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Diabetes & Insulin Resistance

Type 2 Diabetes or Insulin resistance is a condition that affects the way the body uses blood sugar (glucose we get from food).  The body either doesn't produce enough insulin, or there is an inability to use their own insulin properly.  Symptoms include increased thirst, frequent urination, hunger, fatigue, weight loss or gain, and blurred vision. 


Treatments include nutrition changes, exercise, stress / sleep management, and at times supplements, medication, or for those with extremely high glucose levels - insulin therapy.


About half of the US population is at risk for insulin resistance, pre-diabetes, and diabetes.   For these individuals it makes sense to be on the “safe side” and eat a well-balanced diet to prevent blood sugar and insulin imbalances.   Even if somebody does not have a diabetes diagnosis, they can still have insulin resistance or some blood sugar abnormalities which can lead to weight gain and inflammation as we get older. 


What are the Risk Factors ~ 

For Insulin Resistance, Pre-diabetes, and Diabetes


  • Family history

  • Over the age of 45

  • Excess weight gain or overweight

  • Sedentary lifestyle

  • History of Gestational Diabetes or gave birth to a baby more than 9 pounds

  • High blood pressure or abnormal cholesterol/ triglycerides

  • Poor sleep or Sleep Apnea

  • Stress or depression

  • Erratic eating patterns/ poorly balanced meals/skipping meals

  • Nutrient abnormalities (not enough Vitamin D and Magnesium for example)

  • African American, Alaskan, American Indian, Asian American, Hispanic/Latino, Hawaiian, or Pacific Islander


To find out more about your own risk check out the website for the American Diabetes Association


The Weight Management Connection


Excess insulin can make some of us gain weight.  The balance of our diet is of the utmost importance to avoid the ill effects of excess insulin.  Sometimes when we think we are doing well with nutrition and exercise - it can be surprising to learn about carbohydrate portion sizes and how it compares to what is actually recommended for individuals.  Also, many of us could increase our fiber as well. Currently, dietary fiber intakes among adults in the United States average about 15 grams a day. That's only about half the recommended amount. The American Heart Association recommends dietary fiber intake should be at least 25 grams daily for women and to 35 grams a day for men.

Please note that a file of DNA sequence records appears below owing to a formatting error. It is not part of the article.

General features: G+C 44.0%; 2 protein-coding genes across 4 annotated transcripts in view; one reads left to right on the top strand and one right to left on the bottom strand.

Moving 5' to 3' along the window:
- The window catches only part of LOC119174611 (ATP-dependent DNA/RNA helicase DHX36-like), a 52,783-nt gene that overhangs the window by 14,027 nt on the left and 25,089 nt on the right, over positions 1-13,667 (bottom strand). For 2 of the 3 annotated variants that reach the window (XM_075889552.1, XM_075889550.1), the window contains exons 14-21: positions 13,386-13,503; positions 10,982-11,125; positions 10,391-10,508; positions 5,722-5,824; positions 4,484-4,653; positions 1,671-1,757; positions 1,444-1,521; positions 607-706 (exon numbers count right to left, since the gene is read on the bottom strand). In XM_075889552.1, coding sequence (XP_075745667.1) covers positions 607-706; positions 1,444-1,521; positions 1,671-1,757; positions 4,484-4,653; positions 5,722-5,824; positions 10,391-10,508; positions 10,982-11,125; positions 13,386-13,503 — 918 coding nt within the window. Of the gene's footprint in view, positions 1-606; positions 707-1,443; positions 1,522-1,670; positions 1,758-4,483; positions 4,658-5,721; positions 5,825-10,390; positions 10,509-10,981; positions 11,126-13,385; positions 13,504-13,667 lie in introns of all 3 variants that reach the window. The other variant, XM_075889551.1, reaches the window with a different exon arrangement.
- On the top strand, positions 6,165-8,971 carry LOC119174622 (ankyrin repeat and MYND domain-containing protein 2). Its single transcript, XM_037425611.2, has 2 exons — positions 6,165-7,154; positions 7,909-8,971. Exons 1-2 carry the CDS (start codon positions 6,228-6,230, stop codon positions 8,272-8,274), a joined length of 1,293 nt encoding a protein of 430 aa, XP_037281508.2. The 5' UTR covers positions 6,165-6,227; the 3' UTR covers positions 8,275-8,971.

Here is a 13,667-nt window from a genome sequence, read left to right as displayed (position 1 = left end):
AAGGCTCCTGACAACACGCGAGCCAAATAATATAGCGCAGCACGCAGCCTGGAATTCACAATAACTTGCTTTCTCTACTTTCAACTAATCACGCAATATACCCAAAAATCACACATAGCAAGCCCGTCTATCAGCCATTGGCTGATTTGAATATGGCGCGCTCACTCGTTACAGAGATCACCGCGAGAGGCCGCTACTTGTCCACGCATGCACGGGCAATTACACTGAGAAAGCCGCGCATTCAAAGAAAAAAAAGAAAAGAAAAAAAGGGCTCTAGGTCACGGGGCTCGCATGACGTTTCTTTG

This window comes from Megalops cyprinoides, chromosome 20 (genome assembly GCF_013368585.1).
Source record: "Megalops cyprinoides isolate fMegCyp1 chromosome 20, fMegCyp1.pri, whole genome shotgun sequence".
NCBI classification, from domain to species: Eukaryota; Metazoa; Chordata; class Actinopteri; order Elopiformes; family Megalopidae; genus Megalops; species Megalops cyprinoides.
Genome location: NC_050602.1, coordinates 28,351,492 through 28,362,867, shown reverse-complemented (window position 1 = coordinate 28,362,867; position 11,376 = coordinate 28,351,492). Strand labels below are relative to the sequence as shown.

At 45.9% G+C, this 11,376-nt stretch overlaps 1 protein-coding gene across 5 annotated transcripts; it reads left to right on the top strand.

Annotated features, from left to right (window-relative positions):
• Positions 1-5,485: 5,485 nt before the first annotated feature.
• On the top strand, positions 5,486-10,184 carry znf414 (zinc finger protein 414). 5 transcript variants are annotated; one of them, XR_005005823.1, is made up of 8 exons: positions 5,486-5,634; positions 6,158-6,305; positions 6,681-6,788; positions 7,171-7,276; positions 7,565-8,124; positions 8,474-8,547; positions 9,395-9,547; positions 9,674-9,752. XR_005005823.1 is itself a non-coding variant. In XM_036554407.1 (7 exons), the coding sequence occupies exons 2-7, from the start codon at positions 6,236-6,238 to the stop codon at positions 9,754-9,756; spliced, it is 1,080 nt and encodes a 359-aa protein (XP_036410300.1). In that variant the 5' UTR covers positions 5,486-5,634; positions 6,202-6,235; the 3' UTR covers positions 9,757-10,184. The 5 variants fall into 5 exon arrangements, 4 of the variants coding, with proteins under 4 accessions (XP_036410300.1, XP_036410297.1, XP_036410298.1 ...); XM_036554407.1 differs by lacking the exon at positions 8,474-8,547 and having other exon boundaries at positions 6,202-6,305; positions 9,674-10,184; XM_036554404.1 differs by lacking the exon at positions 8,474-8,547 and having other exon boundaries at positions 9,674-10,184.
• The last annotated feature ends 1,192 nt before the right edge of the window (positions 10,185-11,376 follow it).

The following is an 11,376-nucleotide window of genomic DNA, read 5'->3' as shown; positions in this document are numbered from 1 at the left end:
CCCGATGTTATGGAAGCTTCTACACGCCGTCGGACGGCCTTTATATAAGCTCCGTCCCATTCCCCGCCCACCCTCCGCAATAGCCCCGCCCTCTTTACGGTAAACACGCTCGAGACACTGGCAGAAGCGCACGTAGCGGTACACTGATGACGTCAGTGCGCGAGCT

To be on the safe side aim for a balanced diet with 2-4 servings of healthy carbohydrate at each meal along with some protein and fiber and healthy fats.  Fiber helps “calm the rise in blood sugar” so choosing carbohydrates that are high in fiber is the key. 


Strict dieting or skipping meals can actually be problematic for some individuals.  Sometimes people end up with high blood sugars if they go too long between meals.  As we get older it’s trickier to regulate the amount of insulin and sugar that our body decides to put out.  The pancreas puts out insulin and our liver will put out sugar if needed.  If some of us go for too long without food our blood sugar can drop too low and then our liver turns around and can dump extra sugar into our blood system.  So actually, skipping meals (for some people) can make us have high blood sugars. Erratic eating patterns can contribute to insulin resistance and high blood sugars especially for people who have a family history or are prone to diabetes risk.  If you are considering the trending “Intermittent Fasting” way to lose weight - consult with a registered dietitian to see if this would be a risk for you or how to choose which hours to fast for the healthiest way to execute a plan like this.  


Talking with a Registered Dietitian or Nutrition Expert to learn more about what actually “counts as” a carbohydrate serving can be extremely helpful. The internet falsely often encourages too little carbohydrate and on the flip side our eyeballs sometimes underestimate carbohydrate portions. As one learns how to distribute carbohydrates throughout the day (spreading them out) it may be necessary to eat more protein or add in snacks to get in enough nutrition overall.  The amount best for you can be determined with a nutrition visit.


What can you do today?


So, in summary, aim for a balanced diet, avoid eating excess carbohydrate and sugar, and manage your stress & sleep cycle.  Also, daily healthy movement can significantly improve insulin resistance and prevent diabetes.  You can go a step further and learn a bit more about actual carbohydrate portion sizes and determine if you can get more fiber.


If you have a family history of diabetes, healthy weight challenges, or any symptoms listed above, it would be worth it to annually get your hemoglobin A-1c checked.  This is a screening for pre-diabetes and diabetes.  It looks at your average glucose levels over a 3-month time frame and is a better indicator of your risk over only checking a fasting glucose.  It can also be helpful to get your vitamin D checked and if low ask your doctor or dietitian what amount is best for you. 


If you do ever receive a diagnosis of diabetes don’t be alarmed.  Instead learn about what to do with diet and lifestyle which can really make a difference for your health. 


Whether you want to manage or prevent diabetes and insulin resistance, reach a healthy weight, or if you just want to eat healthier ~ we are here to support your efforts. At Stronger Wellness and Nutrition we can help to improve your glucose levels with education, effective meal planning ideas and optional tools like CGM (continuous glucose monitor). Book an appointment today.


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